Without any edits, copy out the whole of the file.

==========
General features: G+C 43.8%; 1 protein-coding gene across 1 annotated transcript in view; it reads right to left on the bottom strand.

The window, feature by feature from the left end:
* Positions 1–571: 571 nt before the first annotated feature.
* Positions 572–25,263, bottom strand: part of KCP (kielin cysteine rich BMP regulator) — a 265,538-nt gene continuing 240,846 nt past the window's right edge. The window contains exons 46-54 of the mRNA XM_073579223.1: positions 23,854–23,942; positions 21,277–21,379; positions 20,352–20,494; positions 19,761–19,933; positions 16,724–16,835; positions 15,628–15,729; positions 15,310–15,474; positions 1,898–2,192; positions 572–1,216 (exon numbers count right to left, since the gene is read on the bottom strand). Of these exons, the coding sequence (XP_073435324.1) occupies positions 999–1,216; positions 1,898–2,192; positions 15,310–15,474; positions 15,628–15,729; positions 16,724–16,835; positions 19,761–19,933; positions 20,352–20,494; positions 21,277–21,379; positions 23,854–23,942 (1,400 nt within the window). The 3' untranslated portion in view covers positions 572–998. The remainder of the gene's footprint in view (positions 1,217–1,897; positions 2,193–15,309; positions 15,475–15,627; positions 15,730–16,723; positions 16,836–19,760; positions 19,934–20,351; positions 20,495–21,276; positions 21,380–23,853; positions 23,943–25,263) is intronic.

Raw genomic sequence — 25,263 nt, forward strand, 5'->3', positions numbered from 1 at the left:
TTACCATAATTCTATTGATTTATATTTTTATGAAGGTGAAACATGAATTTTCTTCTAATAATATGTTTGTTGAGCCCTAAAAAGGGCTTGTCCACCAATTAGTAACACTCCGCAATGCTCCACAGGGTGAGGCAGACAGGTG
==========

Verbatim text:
General features: G+C 43.8%; 1 protein-coding gene across 1 annotated transcript in view; it reads right to left on the bottom strand.

The window, feature by feature from the left end:
* Positions 1–571: 571 nt before the first annotated feature.
* Positions 572–25,263, bottom strand: part of KCP (kielin cysteine rich BMP regulator) — a 265,538-nt gene continuing 240,846 nt past the window's right edge. The window contains exons 46-54 of the mRNA XM_073579223.1: positions 23,854–23,942; positions 21,277–21,379; positions 20,352–20,494; positions 19,761–19,933; positions 16,724–16,835; positions 15,628–15,729; positions 15,310–15,474; positions 1,898–2,192; positions 572–1,216 (exon numbers count right to left, since the gene is read on the bottom strand). Of these exons, the coding sequence (XP_073435324.1) occupies positions 999–1,216; positions 1,898–2,192; positions 15,310–15,474; positions 15,628–15,729; positions 16,724–16,835; positions 19,761–19,933; positions 20,352–20,494; positions 21,277–21,379; positions 23,854–23,942 (1,400 nt within the window). The 3' untranslated portion in view covers positions 572–998. The remainder of the gene's footprint in view (positions 1,217–1,897; positions 2,193–15,309; positions 15,475–15,627; positions 15,730–16,723; positions 16,836–19,760; positions 19,934–20,351; positions 20,495–21,276; positions 21,380–23,853; positions 23,943–25,263) is intronic.

Raw genomic sequence — 25,263 nt, forward strand, 5'->3', positions numbered from 1 at the left:
TTACCATAATTCTATTGATTTATATTTTTATGAAGGTGAAACATGAATTTTCTTCTAATAATATGTTTGTTGAGCCCTAAAAAGGGCTTGTCCACCAATTAGTAACACTCCGCAATGCTCCACAGGGTGAGGCAGACAGGTG